HAWKSMAID

THE UNTOLD STORY OF ROBIN HOOD AND MAID MARIAN

Veteran Lasky combines the Robin Hood/Maid Marian story with falconry. Matty and Fynn are childhood friends, playing together when Matty is not being taught by her father, Lord William, to work with hawks. She begins to understand hawk language, getting inside their minds as she trains them. When Prince John and his allies murder Matty’s mother for her jewels, her father pines away. Loyal to King Richard, Matty, Fynn and a host of local lads work to keep their families fed and Prince John hassled—and then to raise the funds to ransom Richard when he is captured. Flash-forward: Matty has metamorphosed into Marian and Fynn into Robin Hood, paving the way for more derring-do. Matty/Marian’s uncanny communication with her hawks takes the novel into the realm of fantasy as she slips into the mind of bird after bird to effect her own rescue, bring ransom to Eleanor of Aquitaine and declare her love for Fynn/Robin. Each chapter begins with a bit of hawk lore (not sourced). It doesn’t bear up under scrutiny, but it’s fun to read. (author’s note) (Historical fantasy. 9-12)

Pub Date: May 1, 2010

ISBN: 978-0-06-000071-4

Page Count: 304

Publisher: Harper/HarperCollins

Review Posted Online: June 23, 2010

Kirkus Reviews Issue: April 15, 2010

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It’s great to see these kids “so enthusiastic about committing high treason.” (historical note) (Historical fiction. 10-12)

THE CONSPIRACY

From the Plot to Kill Hitler series , Vol. 1

Near the end of World War II, two kids join their parents in a plot to kill Adolf Hitler.

Max, 12, lives with his parents and his older sister in a Berlin that’s under constant air bombardment. During one such raid, a mortally wounded man stumbles into the white German family’s home and gasps out his last wish: “The Führer must die.” With this nighttime visitation, Max and Gerta discover their parents have been part of a resistance cell, and the siblings want in. They meet a colorful band of upper-class types who seem almost too whimsical to be serious. Despite her charming levity, Prussian aristocrat and cell leader Frau Becker is grimly aware of the stakes. She enlists Max and Gerta as couriers who sneak forged identification papers to Jews in hiding. Max and Gerta are merely (and realistically) cogs in the adults’ plans, but there’s plenty of room for their own heroism. They escape capture, rescue each other when they’re caught out during an air raid, and willingly put themselves repeatedly at risk to catch a spy. The fictional plotters—based on a mix of several real anti-Hitler resistance cells—are portrayed with a genuine humor, giving them the space to feel alive even in such a slim volume.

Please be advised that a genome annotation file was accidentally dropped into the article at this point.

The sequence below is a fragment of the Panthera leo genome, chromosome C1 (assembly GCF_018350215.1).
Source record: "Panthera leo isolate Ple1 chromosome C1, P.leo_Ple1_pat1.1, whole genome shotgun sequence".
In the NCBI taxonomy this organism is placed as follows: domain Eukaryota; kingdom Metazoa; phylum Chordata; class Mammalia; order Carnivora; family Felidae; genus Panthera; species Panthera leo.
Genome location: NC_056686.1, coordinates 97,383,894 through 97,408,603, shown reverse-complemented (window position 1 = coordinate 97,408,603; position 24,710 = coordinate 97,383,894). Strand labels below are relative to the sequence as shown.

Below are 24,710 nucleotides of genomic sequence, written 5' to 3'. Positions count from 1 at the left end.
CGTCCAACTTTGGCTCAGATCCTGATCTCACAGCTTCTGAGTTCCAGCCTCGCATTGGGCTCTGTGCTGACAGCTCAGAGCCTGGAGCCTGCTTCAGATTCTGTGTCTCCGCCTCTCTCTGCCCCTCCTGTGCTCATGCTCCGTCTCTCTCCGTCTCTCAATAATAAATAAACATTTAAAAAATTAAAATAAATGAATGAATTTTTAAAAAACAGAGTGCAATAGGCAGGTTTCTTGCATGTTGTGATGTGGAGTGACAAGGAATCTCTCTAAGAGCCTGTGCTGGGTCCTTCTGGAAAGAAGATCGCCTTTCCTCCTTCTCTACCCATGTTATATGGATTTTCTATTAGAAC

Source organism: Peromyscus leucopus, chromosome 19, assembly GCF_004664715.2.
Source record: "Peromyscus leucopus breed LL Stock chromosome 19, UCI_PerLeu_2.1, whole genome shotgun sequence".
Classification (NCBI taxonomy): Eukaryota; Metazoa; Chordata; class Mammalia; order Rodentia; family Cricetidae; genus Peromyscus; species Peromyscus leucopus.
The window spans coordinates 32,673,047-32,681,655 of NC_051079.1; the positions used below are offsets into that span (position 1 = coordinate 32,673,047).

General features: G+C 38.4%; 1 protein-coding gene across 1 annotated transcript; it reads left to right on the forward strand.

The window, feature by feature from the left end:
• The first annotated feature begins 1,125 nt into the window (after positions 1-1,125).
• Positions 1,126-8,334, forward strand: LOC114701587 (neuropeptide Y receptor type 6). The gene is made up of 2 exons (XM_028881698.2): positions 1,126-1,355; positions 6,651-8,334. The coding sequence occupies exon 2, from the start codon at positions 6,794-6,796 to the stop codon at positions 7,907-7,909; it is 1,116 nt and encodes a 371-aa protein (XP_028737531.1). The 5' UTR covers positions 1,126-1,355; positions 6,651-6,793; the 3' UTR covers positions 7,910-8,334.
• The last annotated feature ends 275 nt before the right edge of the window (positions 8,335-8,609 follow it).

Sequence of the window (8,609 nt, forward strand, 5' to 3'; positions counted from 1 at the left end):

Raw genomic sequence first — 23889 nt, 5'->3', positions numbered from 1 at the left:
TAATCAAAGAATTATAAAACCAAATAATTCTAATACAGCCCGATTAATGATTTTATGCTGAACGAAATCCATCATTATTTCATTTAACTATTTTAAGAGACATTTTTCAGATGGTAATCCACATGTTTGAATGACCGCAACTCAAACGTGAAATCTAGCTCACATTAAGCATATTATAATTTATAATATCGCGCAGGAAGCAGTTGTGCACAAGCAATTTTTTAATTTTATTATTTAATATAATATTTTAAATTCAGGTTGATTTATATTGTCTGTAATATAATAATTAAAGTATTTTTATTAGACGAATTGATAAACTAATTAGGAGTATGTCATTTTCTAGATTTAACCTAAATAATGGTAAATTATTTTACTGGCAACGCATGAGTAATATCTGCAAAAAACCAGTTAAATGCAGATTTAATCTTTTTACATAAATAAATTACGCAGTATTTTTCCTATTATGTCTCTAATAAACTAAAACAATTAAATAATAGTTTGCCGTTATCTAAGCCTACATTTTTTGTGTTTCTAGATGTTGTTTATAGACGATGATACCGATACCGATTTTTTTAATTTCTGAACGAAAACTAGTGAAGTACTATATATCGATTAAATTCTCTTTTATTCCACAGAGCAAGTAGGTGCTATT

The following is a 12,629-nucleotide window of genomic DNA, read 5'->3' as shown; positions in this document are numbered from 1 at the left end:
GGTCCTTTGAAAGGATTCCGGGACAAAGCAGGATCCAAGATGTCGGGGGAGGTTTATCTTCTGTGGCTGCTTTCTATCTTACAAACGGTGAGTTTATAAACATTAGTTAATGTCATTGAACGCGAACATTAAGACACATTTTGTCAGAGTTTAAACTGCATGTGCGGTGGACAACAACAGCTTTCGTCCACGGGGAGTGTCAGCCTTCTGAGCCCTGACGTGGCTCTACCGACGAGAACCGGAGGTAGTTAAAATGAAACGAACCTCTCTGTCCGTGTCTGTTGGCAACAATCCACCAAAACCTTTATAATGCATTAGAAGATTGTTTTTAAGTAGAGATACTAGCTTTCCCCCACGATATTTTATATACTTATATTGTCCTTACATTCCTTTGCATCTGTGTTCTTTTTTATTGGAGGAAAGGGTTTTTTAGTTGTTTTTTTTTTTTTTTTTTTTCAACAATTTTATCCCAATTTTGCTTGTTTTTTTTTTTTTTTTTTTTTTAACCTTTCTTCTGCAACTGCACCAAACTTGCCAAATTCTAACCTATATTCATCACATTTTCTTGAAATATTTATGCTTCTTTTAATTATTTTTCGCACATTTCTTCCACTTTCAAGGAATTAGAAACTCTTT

It’s great to see these kids “so enthusiastic about committing high treason.” (historical note) (Historical fiction. 10-12)

Pub Date: April 21, 2020

ISBN: 978-1-338-35902-2

Page Count: 192

Publisher: Scholastic

Review Posted Online: Jan. 21, 2020

Kirkus Reviews Issue: Feb. 15, 2020

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ENCOUNTER

A poignant account of Columbus's landfall in the Americas, from a Taino boy's point of view. After a terrible prophetic dream, the lad begs his elders not to welcome the strangers, but they disregard him. He sees how they look at his people's gold; he temporarily becomes their captive; and at the end, as an old man, he sadly notes: "We lost our lands...we gave our souls to their gods...our sons and daughters became their sons and daughters, no longer true humans...." Shannon's dark, richly colored paintings brilliantly capture the story's emotion and the sense of worlds colliding; Europeans are rendered with a rugged realism that strongly recalls the work of N.C. Wyeth, and the Native Americans look like polished wooden figurines— with the border between these two realities shifting and changing. The author closes with a historical note, while the illustrator ends with an apology for adding loincloths to his figures. O tempora! O mores! (Picture book. 9-12)

Pub Date: April 1, 1992

ISBN: 0-15-225962-7

Page Count: 32

Publisher: Harcourt

Review Posted Online: June 24, 2010

Kirkus Reviews Issue: March 15, 1992

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